If you’ve never heard of Google’s AMP project I wouldn’t blame you. It doesn’t have the sex appeal of Google’s smart cities programs, or the ubiquity of Gmail.

In fact, it isn’t technically even a Google project. Despite that, it still has huge potential to alter how web users, specifically those on mobile, will discover and interact with content in the future.

While Google has consistently claimed the Accelerated Mobile Pages (AMP) project to be outside of the monolithic company’s control, it has essentially been an open sourced development of a Google product. We’ll get to its potential in minute, but many developers are skeptical of an effort to give Google the power to redefine the internet.

For that reason, Google recently announced that it was switching the governance model of AMP to be committee based. The Committee will bring together both Google and non-Google employees to guide the future of the project, and possibly the mobile web.

Mobile Content Redefined

The Accelerated Mobile Pages project, which launched in 2015, is not entirely unique. If you’re familiar with Facebook’s Instant Articles effort then you’ve already experienced the basic concept. In fact, AMP was very much Google’s response to Instant Articles, and it has appeared to have won the competition.

The concept is intriguing. In essence, publishers submit their content to Google in a specific format, and Google then hosts a cached format of that content, speeding up the load time.

“Accelerated Mobile Pages are specially formatted web pages that enable Search to display this content extremely fast, while ensuring that publishers control the way their content looks and feels.”

In addition to AMP pages, Google also recently launched AMP Stories, a completely new form of content specifically designed for Google mobile searches. These are similar to to stories on Snapchat and Instagram, but are probably most similar to Twitter’s Moments feature. By applying AMP to these stories Google hopes to match the performance speed of native app experience.

What still remains to be seen is if creators and publishers will completely buy in, and provide enough content to make it worth Google’s efforts to continue pursuing the project. We all remember (or maybe we don’t) how Google Plus turned out.

Speeding Up Mobile By Giving Up Control

So how does this new content work to speed up load times and improve user experience? It begins with giving up some control over your content.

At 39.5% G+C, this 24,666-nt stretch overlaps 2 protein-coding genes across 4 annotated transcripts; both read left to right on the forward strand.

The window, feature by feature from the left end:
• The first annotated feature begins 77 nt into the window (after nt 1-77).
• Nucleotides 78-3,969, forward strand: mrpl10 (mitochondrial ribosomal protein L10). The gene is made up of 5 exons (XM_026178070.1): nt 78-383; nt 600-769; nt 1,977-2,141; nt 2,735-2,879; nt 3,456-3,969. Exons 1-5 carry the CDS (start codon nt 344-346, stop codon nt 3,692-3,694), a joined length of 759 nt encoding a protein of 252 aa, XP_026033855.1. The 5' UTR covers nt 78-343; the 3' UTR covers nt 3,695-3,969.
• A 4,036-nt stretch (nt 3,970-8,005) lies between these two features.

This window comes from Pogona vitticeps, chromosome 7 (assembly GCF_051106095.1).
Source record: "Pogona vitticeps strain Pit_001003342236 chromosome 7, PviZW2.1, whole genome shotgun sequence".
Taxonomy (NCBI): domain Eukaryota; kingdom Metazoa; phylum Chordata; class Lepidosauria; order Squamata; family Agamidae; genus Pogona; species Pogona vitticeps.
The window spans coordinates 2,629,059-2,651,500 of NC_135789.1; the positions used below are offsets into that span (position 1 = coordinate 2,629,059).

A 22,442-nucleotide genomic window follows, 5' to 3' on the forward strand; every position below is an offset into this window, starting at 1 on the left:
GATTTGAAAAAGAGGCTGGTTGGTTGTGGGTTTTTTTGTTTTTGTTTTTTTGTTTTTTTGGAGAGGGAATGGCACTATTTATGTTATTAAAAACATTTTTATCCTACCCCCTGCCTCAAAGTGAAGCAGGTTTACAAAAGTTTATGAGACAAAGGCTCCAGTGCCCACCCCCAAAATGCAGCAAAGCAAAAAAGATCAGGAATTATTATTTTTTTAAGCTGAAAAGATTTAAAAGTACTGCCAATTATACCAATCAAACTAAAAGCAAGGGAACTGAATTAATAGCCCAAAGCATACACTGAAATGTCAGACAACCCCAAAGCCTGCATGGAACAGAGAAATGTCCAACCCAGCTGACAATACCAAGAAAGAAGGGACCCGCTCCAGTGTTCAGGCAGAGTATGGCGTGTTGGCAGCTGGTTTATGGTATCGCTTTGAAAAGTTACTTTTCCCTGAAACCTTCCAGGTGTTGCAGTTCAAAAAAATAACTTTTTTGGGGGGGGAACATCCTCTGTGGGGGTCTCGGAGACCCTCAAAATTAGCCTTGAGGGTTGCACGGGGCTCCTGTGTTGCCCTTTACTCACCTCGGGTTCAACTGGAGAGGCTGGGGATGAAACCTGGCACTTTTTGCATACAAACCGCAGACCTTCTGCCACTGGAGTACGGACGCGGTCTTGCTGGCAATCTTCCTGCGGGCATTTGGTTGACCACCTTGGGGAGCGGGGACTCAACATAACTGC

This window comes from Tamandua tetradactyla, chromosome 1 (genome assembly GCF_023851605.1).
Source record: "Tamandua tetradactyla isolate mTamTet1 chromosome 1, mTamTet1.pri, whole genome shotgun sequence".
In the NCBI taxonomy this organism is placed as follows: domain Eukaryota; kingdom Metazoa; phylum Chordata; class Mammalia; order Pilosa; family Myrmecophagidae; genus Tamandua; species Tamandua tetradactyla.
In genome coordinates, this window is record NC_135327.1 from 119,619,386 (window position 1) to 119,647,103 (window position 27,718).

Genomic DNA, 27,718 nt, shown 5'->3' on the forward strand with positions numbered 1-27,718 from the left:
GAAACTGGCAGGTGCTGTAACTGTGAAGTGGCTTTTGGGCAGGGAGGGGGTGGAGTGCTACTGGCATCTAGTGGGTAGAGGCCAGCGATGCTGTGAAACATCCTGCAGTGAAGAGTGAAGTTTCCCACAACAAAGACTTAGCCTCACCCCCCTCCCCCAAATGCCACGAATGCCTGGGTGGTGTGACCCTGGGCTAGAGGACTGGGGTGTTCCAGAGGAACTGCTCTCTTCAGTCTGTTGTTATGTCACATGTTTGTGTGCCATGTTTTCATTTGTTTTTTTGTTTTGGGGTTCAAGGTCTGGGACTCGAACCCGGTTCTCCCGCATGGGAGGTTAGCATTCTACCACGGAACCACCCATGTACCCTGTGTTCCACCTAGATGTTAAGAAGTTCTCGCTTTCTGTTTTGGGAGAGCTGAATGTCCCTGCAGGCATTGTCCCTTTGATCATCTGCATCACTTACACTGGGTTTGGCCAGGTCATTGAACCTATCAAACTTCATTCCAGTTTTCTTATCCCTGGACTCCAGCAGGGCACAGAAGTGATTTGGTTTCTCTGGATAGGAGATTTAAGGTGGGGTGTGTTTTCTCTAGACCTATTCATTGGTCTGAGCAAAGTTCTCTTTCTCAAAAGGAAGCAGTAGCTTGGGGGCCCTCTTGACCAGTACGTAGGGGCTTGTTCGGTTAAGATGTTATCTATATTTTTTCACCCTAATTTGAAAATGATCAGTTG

The most important aspect is that these AMP pages are served directly from Google’s servers. By removing steps of communication between devices and servers google is able to again just slightly speed up load times. But as we’ve noted in the past, even half seconds make a big difference in user experience.

The next aspect is also tied to Google hosting the content, and that’s the ads that google is serving up. Malte Ubl, the former chair of the AMP project, Explained the process in a blog post, but in essence AMP has separated the several steps of loading ad (auctions, rendering, etc.) in order to speed up the load time of both page content and ads. Again, it’s less than a seconds but adds up to a super smooth loading process.

The Cost of Faster Load Speeds

All this sounds pretty great, right? Faster load times mean a better user experiences, leading to a lower bounce rate and better engagement. All that is still true and important, but it comes at a cost.

As noted above, publishers are giving up a lot of control over their content. Not only will the look and feel of AMP pages largely be dictated by Google’s preferences, but the entire page will exist within Google’s ecosystem. As a coalition of concerned developers noted in an open letter to the AMP project, it is still unclear whether ads or suggested articles listed on the pages will be listed at the suggestion of Google or the publisher, and what result will be.

There is still a lot to be determined from AMP, but there are two definite things we can say at the moment. First, AMP has the capability to significantly speed up the load time of pages that qualify, and those publishers would be smart to take advantage. Second, it is a major power play on the part of Google that could completely redefine what the mobile web looks like today, and we should all take that with a grain of salt.

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